Why Blockbuster's Bankruptcy Could Be Bad for Redbox

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UPDATE: Want to see a guy who actually knows what he's talking about blow a hole in my theory? Read on.

You'd think the news that Blockbuster -- that relic from a bygone era when you actually had to talk to people in order to rent a movie -- is likely filing for bankruptcy in September would mean good things for Redbox. The DVD vending machine company has been taking bites out of Blockbuster's business one $1 movie at a time for years. Now, along with Netflix, it finally seems to have devoured the beast. But could this actually be a bad thing for the company, which is owned by Bellevue-based Coinstar?

In human terms, Blockbuster's bankruptcy will be catastrophic. Think of it as a crash diet: the goal is to shed as many pounds (stores and people) as possible. Which may be part of the reason why no Blockbuster employee within a 15-mile radius was willing to talk to me today, even anonymously. Beyond the standard corporate-wide gag order, it's just not fun to dish when there's a good chance you'll soon be unemployed.

But ignoring the significant collateral damage, Blockbuster should emerge from Chapter 11 leaner and meaner. And it's told Hollywood that, post-bankruptcy, it wants to focus on its streaming and kiosk businesses, potential threats to Netflix and Redbox respectively, which is something Hollywood wants to hear.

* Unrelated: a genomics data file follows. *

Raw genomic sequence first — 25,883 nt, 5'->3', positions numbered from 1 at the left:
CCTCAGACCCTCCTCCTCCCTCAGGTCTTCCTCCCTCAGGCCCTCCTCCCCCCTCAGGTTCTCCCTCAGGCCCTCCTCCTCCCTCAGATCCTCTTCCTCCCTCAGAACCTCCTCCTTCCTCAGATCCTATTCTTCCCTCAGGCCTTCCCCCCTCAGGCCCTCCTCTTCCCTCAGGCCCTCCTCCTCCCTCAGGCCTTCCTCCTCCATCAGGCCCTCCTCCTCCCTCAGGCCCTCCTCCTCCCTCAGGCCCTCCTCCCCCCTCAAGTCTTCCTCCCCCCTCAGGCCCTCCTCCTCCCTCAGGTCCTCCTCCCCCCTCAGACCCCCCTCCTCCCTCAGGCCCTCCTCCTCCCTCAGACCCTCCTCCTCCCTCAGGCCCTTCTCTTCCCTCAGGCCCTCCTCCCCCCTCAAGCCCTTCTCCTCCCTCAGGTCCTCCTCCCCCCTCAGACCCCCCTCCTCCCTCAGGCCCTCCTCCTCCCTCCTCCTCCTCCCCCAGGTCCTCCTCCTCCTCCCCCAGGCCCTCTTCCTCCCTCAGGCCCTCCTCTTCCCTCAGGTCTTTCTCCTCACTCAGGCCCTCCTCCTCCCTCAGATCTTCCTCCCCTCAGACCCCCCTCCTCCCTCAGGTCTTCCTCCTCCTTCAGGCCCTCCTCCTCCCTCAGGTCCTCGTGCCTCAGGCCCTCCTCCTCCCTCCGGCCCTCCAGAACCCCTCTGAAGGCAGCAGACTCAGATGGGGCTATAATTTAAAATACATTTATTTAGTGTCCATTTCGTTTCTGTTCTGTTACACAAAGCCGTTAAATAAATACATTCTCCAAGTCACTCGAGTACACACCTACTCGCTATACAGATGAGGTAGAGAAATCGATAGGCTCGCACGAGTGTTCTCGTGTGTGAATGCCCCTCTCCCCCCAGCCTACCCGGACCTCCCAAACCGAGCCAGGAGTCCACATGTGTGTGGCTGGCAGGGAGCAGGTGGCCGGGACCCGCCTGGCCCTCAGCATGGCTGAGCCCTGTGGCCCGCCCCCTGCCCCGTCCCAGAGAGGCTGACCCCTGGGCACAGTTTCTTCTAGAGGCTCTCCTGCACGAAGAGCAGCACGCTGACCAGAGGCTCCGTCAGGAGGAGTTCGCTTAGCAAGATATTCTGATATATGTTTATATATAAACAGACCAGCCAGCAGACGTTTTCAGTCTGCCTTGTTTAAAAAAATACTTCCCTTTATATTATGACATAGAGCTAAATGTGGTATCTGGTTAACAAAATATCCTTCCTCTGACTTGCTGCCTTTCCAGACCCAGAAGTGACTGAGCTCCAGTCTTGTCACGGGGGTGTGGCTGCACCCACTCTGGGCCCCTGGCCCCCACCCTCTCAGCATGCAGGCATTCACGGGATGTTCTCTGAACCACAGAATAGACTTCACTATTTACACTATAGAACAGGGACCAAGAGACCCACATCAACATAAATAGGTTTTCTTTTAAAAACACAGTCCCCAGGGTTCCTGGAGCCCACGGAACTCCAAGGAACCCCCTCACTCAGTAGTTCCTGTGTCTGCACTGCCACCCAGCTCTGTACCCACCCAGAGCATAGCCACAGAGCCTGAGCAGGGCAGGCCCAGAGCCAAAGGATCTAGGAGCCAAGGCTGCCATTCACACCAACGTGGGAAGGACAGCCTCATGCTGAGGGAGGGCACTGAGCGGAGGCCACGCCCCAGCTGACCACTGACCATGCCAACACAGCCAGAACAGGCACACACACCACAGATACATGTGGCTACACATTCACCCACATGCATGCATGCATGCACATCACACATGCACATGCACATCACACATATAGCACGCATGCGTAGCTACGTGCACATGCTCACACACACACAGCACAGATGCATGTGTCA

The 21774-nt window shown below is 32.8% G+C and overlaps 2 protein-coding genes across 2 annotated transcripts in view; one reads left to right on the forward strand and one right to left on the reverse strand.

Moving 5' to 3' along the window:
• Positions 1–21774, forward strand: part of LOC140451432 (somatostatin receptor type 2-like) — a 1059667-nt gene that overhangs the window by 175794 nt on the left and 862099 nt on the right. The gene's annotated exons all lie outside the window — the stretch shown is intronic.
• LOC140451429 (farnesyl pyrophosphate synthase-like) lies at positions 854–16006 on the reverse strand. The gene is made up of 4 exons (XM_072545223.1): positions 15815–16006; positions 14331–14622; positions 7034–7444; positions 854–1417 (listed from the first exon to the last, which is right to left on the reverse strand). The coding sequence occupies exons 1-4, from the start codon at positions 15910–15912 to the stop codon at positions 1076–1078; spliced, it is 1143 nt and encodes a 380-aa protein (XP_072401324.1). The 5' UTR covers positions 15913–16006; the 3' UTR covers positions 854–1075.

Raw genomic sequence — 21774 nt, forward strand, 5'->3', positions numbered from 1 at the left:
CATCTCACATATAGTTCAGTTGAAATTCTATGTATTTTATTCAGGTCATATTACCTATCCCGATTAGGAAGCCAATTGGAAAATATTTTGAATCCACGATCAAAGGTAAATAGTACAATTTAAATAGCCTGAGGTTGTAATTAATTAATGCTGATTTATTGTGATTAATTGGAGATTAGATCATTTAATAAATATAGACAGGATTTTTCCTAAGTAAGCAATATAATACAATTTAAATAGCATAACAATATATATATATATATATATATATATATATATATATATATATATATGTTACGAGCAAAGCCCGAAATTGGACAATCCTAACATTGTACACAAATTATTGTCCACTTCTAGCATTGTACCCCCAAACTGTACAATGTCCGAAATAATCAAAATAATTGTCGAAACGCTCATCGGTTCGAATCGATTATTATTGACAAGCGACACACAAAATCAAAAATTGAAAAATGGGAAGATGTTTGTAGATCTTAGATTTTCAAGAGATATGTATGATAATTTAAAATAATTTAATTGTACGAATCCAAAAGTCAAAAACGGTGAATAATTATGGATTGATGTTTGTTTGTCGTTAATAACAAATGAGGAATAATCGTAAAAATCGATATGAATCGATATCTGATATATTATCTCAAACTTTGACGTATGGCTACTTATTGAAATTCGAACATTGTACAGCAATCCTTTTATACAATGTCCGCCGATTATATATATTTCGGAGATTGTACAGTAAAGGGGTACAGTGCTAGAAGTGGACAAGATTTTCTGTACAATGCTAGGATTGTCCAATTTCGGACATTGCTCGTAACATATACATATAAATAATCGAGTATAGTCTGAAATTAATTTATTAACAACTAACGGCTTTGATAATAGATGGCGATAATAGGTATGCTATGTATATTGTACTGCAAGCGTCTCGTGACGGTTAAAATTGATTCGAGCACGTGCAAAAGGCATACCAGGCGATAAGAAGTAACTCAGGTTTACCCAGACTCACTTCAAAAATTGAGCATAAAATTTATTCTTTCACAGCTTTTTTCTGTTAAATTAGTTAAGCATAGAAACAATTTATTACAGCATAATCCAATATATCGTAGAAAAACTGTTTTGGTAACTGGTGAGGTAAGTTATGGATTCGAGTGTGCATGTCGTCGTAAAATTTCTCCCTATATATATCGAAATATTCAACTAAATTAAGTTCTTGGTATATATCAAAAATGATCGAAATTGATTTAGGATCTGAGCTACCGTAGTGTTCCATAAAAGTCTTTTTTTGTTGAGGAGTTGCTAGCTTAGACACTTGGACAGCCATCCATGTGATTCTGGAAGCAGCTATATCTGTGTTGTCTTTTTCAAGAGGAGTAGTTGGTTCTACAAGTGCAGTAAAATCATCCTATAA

Redbox has a substantial lead coming out of the gate, with roughly 20,000 more machines in grocery stores and Wal-Marts. But the studios (a.k.a. the people with money) have an interest in keeping Blockbuster ambulatory, since competition is the best way to keep prices low. Furthering its advantage, Blockbuster doesn't have to wait a month to release DVDs, as Netflix and Redbox do.

Bad news for Redbox, however, could be good news for you, the guy or gal who likes their movies and likes them cheap and easy to get. Unless, of course, you work for Blockbuster. In which case, my condolences. And, call me!

UPDATE: Michael Pachter of Wedbush Morgan Securities, a guy who's actually paid to analyze this business, says that, contrary to what I claimed, Blockbuster's bankruptcy is very good for Redbox.

"In bankruptcy Blockbuster is going to be managed to generate as much cash as possible. They're going to cut out all marginal stores, defer maintenance, order less inventory and take a long route to liquidation," he says. "The only way Blockbuster can be more profitable is to be smaller. And a small Blockbuster means more displaced consumers, which means more opportunity for Redbox."

 
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